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Am Heart J. 2006 Nov;152(5):982.e1-5.

Comparative lipid-lowering effects of policosanol and atorvastatin: a randomized, parallel, double-blind, placebo-controlled trial.

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  • 1Division of Cardiology and Department of Internal Medicine, Mount Sinai Medical Center, Miami Beach, FL 33140, USA.



Policosanol, commonly derived from purified sugar cane wax, has been reported to exert lipid-lowering effects. Policosanol is available in the United States as a nutritional supplement despite no US research clinical experience. This trial was designed to rigorously establish the lipid-lowering efficacy of policosanol as monotherapy and its potential additive and possibly synergistic effects when added to statin therapy.


A randomized, parallel, double-blind, double-dummy, placebo-controlled design was used. Patients with low-density lipoprotein cholesterol (LDL-C) levels from 140 to 189 mg/dL were assigned into 1 of 4 groups to receive policosanol 20 mg, atorvastatin 10 mg, combination therapy, or placebo for 12 weeks.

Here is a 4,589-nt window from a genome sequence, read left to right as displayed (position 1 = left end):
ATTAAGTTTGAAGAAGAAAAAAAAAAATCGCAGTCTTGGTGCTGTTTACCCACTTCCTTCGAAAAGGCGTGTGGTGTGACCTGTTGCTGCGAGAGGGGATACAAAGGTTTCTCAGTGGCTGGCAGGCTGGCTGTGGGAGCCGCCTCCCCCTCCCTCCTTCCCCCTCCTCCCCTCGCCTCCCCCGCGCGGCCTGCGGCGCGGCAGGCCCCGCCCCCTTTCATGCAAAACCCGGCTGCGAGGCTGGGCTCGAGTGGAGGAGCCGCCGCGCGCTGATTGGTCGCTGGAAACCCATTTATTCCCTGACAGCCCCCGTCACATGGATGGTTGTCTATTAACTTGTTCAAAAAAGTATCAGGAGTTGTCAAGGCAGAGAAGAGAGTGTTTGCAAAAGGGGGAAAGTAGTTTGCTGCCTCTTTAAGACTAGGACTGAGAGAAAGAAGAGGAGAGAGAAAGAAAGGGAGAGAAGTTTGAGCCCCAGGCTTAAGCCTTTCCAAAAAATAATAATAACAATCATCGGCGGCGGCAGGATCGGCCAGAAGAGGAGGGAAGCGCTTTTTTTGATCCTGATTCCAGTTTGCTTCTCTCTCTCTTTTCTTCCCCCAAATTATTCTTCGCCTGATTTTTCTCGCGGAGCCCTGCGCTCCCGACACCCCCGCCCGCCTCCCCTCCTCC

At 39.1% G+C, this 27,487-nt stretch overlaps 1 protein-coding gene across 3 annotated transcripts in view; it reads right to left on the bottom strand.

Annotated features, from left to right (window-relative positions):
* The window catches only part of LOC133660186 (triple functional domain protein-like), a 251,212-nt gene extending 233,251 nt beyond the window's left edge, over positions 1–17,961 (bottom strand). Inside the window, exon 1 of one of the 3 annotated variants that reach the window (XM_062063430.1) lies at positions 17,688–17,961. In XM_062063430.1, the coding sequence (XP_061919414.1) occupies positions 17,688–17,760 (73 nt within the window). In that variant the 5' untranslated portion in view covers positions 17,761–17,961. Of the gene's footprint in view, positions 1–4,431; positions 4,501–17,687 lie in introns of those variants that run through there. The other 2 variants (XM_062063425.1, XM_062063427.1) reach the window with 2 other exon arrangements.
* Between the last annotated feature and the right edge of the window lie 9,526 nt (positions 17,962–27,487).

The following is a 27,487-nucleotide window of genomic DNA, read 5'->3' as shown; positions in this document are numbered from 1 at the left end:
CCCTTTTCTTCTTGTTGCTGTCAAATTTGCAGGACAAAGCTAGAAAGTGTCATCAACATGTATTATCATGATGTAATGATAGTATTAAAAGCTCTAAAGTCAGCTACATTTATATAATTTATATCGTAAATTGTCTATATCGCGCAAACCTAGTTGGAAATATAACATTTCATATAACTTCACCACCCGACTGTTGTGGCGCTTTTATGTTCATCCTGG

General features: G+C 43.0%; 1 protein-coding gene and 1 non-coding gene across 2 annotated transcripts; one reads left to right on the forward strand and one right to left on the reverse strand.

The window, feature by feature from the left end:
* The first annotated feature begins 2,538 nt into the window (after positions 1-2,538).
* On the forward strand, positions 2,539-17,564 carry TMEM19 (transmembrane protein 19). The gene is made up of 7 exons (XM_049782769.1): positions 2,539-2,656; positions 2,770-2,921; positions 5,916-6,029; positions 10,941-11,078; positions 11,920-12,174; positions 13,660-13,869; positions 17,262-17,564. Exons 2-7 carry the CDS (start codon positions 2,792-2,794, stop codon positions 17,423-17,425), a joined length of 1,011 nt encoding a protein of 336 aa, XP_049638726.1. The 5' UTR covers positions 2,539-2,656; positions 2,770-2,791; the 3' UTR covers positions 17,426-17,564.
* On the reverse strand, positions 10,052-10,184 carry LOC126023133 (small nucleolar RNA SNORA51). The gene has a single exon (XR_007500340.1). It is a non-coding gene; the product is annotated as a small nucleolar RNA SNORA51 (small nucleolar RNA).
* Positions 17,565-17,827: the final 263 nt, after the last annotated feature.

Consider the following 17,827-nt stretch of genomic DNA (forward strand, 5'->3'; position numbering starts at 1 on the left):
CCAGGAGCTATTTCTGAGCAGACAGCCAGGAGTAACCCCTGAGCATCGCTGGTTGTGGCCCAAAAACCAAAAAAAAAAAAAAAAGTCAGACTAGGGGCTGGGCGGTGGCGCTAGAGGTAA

A total of 99 patients were examined. Baseline characteristics were similar among all treatment groups. Policosanol (20 mg/d for 12 weeks) did not significantly change plasma total cholesterol, LDL-C, high-density lipoprotein cholesterol, or triglyceride levels when compared with baseline values or with values of placebo-treated patients. Atorvastatin (10 mg/d for 12 weeks) reduced total cholesterol by 27% and LDL-C by 35%. Addition of policosanol to atorvastatin failed to produce any further reduction in lipid levels above that of atorvastatin alone. Policosanol was safe and did not affect liver enzyme or creatinine phosphokinase levels.


Policosanol did not reduce LDL-C or total cholesterol levels either alone or in combination with atorvastatin. This observation supports the need for systematic evaluation of available products containing policosanol to determine their clinical lipid-lowering efficacy under rigorous experimental conditions. We propose that policosanol should be added to the list of nutritional supplements lacking scientific validity to support their use.

[PubMed - indexed for MEDLINE]
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